“We’ve got quite an even spread of players that are performing well. “We’ve got a couple of 20-year-old’s that have come back as overagers in Camilla Taylor and Priscila Odwogo. One is playing at one end, Camila’s playing forward at the moment and Priscilla is playing back and both of them are playing good football at the moment.”

The list of players to watch did not stop there with Joyce highlighting the likes of Amy Prokopiec, Charlie Vandenberg and Claire Ransom as some faces to look out for in the upcoming season given their skillset and ability to run all day.

Despite being in another state, travel does not seem to faze Tasmania who are more than up to the challenge given the number of players that travel from all parts of the state in order to play at the top level.

“To be honest, it takes longer in the car to drive to some of those places than it does to fly to Melbourne,” Joyce said. “It is fair to say that the 50-minute plane ride isn’t going to be too much of an issue for the girls and the staff.”

The Devils kickstart their season against Gippsland Power at Highgate Recreation Reserve from 12.30pm.

Basketballer Viney has team-first mindset

AFTER injuring herself at the start of her middle-age year, dual-sport athlete India Viney is hoping for a clean run. Not only is she hoping to have some luck in 2021, but put her best foot forward to help the Tasmania Devils pick up a few more wins than in their maiden season, regardless of the on-field role she plays.

“I’ve been playing football for three seasons now and absolutely loving it,” Viney said. “I came from basketball in the state development program and then one of the girls, Jemma Blair who’s here today actually said ‘come along let’s have a bit of a game in juniors’ and I ended up sticking it out and I’m absolutely loving it.”

Having been more than capable to play either sport, there was an intrinsic pull to the oblong-shaped ball game and Viney said the “culture” was something special amongst women’s football.

“Definitely the culture and all the girls getting around each other as it’s a fairly new sport for women, and it’s quite empowering and makes you feel very confident about yourself,” Viney said of what made her fall in love with the sport.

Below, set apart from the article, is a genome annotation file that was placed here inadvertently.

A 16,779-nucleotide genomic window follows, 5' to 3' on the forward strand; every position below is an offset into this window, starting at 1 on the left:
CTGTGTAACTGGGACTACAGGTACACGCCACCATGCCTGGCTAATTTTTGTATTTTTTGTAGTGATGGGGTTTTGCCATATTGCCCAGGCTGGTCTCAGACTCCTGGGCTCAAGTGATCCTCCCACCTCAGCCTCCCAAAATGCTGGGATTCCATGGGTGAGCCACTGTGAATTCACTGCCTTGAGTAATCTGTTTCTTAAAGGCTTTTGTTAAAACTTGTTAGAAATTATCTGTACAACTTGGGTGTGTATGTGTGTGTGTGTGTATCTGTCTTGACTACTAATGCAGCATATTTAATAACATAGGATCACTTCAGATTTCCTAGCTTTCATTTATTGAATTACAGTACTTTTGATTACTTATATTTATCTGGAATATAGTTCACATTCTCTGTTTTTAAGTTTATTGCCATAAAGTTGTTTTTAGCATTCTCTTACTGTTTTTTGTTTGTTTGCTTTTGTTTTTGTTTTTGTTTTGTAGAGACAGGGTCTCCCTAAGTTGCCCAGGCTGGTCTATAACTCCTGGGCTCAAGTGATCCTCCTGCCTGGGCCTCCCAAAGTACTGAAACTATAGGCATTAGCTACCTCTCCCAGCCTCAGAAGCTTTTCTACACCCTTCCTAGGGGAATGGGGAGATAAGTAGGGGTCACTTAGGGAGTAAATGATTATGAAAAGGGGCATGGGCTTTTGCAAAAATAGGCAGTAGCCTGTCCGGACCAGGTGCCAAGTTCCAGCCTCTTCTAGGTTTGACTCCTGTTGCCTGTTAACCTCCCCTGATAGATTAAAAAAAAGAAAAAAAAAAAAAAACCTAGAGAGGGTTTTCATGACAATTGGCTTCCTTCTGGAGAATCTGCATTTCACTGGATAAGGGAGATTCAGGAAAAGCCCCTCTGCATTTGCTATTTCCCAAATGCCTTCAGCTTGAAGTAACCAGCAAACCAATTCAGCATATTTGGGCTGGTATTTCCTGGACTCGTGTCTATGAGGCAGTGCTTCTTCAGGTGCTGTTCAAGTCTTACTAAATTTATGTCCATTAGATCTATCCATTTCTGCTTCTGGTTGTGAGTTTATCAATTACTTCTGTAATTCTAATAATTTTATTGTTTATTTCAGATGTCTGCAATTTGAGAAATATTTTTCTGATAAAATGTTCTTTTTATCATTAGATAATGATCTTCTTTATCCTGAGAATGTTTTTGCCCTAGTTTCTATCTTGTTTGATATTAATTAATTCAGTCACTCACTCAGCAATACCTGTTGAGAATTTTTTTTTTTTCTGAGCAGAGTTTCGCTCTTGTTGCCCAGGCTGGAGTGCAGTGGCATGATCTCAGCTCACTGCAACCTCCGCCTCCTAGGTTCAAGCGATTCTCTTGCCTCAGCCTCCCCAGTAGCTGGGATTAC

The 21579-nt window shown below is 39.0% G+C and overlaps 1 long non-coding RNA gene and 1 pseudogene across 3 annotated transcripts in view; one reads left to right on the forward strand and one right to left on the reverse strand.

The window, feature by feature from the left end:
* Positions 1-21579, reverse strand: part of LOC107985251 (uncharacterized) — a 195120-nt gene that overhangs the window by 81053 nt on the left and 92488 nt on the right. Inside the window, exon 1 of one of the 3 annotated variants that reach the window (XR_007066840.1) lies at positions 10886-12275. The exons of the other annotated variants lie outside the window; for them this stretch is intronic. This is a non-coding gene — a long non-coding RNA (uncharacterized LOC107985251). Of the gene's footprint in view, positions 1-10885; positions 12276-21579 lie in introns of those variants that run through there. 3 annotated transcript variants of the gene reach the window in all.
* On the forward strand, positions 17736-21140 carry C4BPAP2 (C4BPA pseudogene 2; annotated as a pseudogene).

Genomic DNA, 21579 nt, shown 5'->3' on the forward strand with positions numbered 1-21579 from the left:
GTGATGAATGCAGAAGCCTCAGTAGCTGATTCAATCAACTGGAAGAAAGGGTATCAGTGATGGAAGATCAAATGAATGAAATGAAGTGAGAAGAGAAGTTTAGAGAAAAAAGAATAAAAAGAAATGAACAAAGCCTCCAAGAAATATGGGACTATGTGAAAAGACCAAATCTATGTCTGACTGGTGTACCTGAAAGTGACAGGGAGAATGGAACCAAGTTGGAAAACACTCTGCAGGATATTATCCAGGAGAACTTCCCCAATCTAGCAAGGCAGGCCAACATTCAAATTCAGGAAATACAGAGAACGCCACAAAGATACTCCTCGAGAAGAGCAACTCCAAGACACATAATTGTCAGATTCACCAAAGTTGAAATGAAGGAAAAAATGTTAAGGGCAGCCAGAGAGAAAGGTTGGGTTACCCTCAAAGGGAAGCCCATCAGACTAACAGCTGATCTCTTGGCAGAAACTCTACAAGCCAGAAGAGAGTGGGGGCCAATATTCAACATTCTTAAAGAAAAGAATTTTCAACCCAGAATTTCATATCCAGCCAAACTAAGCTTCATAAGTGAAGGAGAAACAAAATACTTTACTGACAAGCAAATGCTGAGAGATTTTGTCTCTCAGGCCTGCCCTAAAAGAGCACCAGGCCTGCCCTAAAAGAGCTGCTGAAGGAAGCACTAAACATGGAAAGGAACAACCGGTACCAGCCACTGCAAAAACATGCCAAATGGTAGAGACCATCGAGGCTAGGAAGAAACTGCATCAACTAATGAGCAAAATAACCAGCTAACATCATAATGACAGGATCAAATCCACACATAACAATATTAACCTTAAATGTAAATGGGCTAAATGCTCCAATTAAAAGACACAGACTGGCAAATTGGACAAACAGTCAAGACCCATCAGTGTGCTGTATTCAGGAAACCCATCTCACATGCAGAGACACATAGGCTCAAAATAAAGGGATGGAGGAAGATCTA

Her long-term goal is to “play at the highest level that I can as an individual” and said former Tasmania Devils’ star and now North Melbourne AFL Women’s midfielder, Mia King was a key inspiration through her journey.

“She (King) is one of my good friends from home, so we went to the same school, had a mutual friend and became close friends, did a few things together,” Viney said.

Being a smaller player, Viney enjoys applying pressure to the ball carrier and is willing to do whatever it takes to get her team across the line through second and third efforts.

“(My strengths are) definitely heat around the ball and I love playing that defensive role and really going all out and trying to nail down that target and just make sure that our team has possession,” Viney said. “And always just doing that density thing we do with Tassie Devils, so it’s great.”

As for her improvements, it was all about getting a clean run and then taking it one step at a time to chase the ultimate goal of following in King’s footsteps to make it to the AFL Women’s competition.

“Definitely not injuring myself at the start of the season, and just really focusing on trying to get a game and sticking out in the squad and trying in future, I’d love to play at the highest level because I love the competition that the game brings,” Viney said.

While individual aspirations are one thing, Viney’s main focus was having some success with the Devils this year in the NAB League Girls, even if she not in the team.

“I’d love the team to win, just Devils doesn’t matter if I’m playing or not,” Viney said. “Just see them get up there in the finals and come from last season as the underdogs and just really rule the competition so that would be great.”

Tasmania Devils open their season against Gippsland Power at Highgate Recreation Reserve on Saturday, February 6.

King eyes improvement beyond achievements

DESPITE making history by becoming Tasmania Devils’ first ever goalkicker, and then backing up her NAB League Girls season with entry into the AFL Women’s Academy for 2021, Perri King is not content to rest on her laurels. Instead of worrying about what is out of her control in terms of draft contention, King has set her sights on improving areas of her game to be the most complete player she can be.

My improvements and what I really want to work on would definitely be, getting the hands out more rather than kicking straight away,” King said. “Use my teammates to handball and get it back, so that’s what I’m trying to improve on this year for this season.”

Having come through the Tasmanian football pathway, King has always been involved in football one way or another given her family’s connections to the sport. It was not until a few years ago that King finally took the plunge once a female football pathway opened up and she started on a journey that would lead her to the elite junior level.

I started football in 2017, so four years I’ve been playing,” King said. “But I’ve always been around my brother and my dad’s team since I was little. “I’ve always wanted to play since then, but since female footy wasn’t really around then I waited until 2017 because I did other sports. “When it was introduced to Tassie, that’s where I got introduced to it a year later.”